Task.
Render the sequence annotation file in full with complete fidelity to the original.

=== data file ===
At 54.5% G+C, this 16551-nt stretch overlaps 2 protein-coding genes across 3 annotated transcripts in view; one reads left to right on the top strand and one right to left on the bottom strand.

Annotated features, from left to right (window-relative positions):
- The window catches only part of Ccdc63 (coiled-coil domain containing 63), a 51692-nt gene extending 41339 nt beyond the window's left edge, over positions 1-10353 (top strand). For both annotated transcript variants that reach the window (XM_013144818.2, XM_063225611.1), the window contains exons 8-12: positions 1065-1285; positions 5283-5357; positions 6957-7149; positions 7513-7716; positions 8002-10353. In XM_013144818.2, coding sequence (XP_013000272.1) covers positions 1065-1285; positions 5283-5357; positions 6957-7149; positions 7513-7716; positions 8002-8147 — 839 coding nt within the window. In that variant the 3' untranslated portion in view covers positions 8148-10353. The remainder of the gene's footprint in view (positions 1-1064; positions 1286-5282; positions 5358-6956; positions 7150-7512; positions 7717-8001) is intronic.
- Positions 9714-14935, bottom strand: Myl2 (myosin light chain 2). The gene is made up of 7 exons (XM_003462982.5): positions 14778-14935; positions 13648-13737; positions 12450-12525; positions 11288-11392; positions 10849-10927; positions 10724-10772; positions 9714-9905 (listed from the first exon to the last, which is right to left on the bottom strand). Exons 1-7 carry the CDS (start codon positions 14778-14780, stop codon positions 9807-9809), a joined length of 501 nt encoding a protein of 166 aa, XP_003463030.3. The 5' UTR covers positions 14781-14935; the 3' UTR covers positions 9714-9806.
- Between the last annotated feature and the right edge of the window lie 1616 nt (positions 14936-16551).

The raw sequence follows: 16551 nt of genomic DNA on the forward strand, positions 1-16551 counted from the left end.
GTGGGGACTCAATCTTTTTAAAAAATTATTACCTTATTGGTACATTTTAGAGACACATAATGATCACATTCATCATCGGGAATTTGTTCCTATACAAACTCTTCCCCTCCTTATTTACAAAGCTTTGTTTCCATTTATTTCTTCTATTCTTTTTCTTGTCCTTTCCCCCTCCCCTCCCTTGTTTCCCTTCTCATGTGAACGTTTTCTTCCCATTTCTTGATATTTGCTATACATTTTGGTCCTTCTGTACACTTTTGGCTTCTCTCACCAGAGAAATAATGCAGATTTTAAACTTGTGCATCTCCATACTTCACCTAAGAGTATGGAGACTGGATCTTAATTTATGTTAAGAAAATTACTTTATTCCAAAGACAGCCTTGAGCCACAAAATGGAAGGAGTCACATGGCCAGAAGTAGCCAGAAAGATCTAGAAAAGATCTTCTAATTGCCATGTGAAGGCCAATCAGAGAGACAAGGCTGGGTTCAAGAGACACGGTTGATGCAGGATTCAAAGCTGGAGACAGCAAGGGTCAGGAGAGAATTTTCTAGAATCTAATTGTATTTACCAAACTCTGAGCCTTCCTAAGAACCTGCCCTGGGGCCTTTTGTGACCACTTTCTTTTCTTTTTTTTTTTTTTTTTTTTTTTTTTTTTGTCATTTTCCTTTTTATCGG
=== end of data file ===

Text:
At 54.5% G+C, this 16551-nt stretch overlaps 2 protein-coding genes across 3 annotated transcripts in view; one reads left to right on the top strand and one right to left on the bottom strand.

Annotated features, from left to right (window-relative positions):
- The window catches only part of Ccdc63 (coiled-coil domain containing 63), a 51692-nt gene extending 41339 nt beyond the window's left edge, over positions 1-10353 (top strand). For both annotated transcript variants that reach the window (XM_013144818.2, XM_063225611.1), the window contains exons 8-12: positions 1065-1285; positions 5283-5357; positions 6957-7149; positions 7513-7716; positions 8002-10353. In XM_013144818.2, coding sequence (XP_013000272.1) covers positions 1065-1285; positions 5283-5357; positions 6957-7149; positions 7513-7716; positions 8002-8147 — 839 coding nt within the window. In that variant the 3' untranslated portion in view covers positions 8148-10353. The remainder of the gene's footprint in view (positions 1-1064; positions 1286-5282; positions 5358-6956; positions 7150-7512; positions 7717-8001) is intronic.
- Positions 9714-14935, bottom strand: Myl2 (myosin light chain 2). The gene is made up of 7 exons (XM_003462982.5): positions 14778-14935; positions 13648-13737; positions 12450-12525; positions 11288-11392; positions 10849-10927; positions 10724-10772; positions 9714-9905 (listed from the first exon to the last, which is right to left on the bottom strand). Exons 1-7 carry the CDS (start codon positions 14778-14780, stop codon positions 9807-9809), a joined length of 501 nt encoding a protein of 166 aa, XP_003463030.3. The 5' UTR covers positions 14781-14935; the 3' UTR covers positions 9714-9806.
- Between the last annotated feature and the right edge of the window lie 1616 nt (positions 14936-16551).

The raw sequence follows: 16551 nt of genomic DNA on the forward strand, positions 1-16551 counted from the left end.
GTGGGGACTCAATCTTTTTAAAAAATTATTACCTTATTGGTACATTTTAGAGACACATAATGATCACATTCATCATCGGGAATTTGTTCCTATACAAACTCTTCCCCTCCTTATTTACAAAGCTTTGTTTCCATTTATTTCTTCTATTCTTTTTCTTGTCCTTTCCCCCTCCCCTCCCTTGTTTCCCTTCTCATGTGAACGTTTTCTTCCCATTTCTTGATATTTGCTATACATTTTGGTCCTTCTGTACACTTTTGGCTTCTCTCACCAGAGAAATAATGCAGATTTTAAACTTGTGCATCTCCATACTTCACCTAAGAGTATGGAGACTGGATCTTAATTTATGTTAAGAAAATTACTTTATTCCAAAGACAGCCTTGAGCCACAAAATGGAAGGAGTCACATGGCCAGAAGTAGCCAGAAAGATCTAGAAAAGATCTTCTAATTGCCATGTGAAGGCCAATCAGAGAGACAAGGCTGGGTTCAAGAGACACGGTTGATGCAGGATTCAAAGCTGGAGACAGCAAGGGTCAGGAGAGAATTTTCTAGAATCTAATTGTATTTACCAAACTCTGAGCCTTCCTAAGAACCTGCCCTGGGGCCTTTTGTGACCACTTTCTTTTCTTTTTTTTTTTTTTTTTTTTTTTTTTTTTGTCATTTTCCTTTTTATCGG